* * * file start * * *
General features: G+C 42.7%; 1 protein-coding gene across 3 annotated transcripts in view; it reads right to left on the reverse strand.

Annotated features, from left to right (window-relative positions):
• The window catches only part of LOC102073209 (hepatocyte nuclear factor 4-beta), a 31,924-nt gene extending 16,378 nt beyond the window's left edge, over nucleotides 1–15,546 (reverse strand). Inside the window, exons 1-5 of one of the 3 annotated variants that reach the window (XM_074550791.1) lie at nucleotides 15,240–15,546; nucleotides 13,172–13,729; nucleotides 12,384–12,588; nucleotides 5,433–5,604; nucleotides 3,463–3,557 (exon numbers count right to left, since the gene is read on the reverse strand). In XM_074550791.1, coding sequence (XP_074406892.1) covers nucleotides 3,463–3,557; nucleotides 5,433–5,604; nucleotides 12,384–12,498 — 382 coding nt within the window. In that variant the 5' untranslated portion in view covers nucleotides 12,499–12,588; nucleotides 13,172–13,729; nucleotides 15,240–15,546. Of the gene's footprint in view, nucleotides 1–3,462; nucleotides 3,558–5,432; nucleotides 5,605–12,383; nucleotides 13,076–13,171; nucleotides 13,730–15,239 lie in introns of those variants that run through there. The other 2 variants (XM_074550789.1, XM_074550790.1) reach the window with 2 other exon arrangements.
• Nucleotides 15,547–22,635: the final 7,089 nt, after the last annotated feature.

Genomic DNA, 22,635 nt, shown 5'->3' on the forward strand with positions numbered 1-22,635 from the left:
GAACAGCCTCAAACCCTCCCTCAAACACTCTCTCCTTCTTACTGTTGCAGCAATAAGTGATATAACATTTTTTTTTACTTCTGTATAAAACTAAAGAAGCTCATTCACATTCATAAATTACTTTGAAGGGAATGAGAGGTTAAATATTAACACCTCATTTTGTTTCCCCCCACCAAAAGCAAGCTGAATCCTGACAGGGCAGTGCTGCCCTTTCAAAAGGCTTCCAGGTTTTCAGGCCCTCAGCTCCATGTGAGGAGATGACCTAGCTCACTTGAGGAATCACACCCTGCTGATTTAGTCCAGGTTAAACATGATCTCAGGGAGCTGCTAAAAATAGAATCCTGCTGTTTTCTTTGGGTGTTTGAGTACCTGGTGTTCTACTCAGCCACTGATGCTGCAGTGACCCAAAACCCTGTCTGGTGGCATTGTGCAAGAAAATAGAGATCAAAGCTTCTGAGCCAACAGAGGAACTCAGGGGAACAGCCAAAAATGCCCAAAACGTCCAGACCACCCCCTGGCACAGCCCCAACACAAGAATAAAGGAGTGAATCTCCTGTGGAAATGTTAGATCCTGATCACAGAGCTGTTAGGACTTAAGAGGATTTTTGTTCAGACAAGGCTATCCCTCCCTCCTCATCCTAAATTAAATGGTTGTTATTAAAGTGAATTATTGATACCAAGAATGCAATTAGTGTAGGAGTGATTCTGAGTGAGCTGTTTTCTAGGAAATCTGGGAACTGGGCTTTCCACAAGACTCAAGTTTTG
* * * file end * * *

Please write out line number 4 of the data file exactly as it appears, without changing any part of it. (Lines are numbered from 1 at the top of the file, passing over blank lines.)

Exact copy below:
• Nucleotides 15,547–22,635: the final 7,089 nt, after the last annotated feature.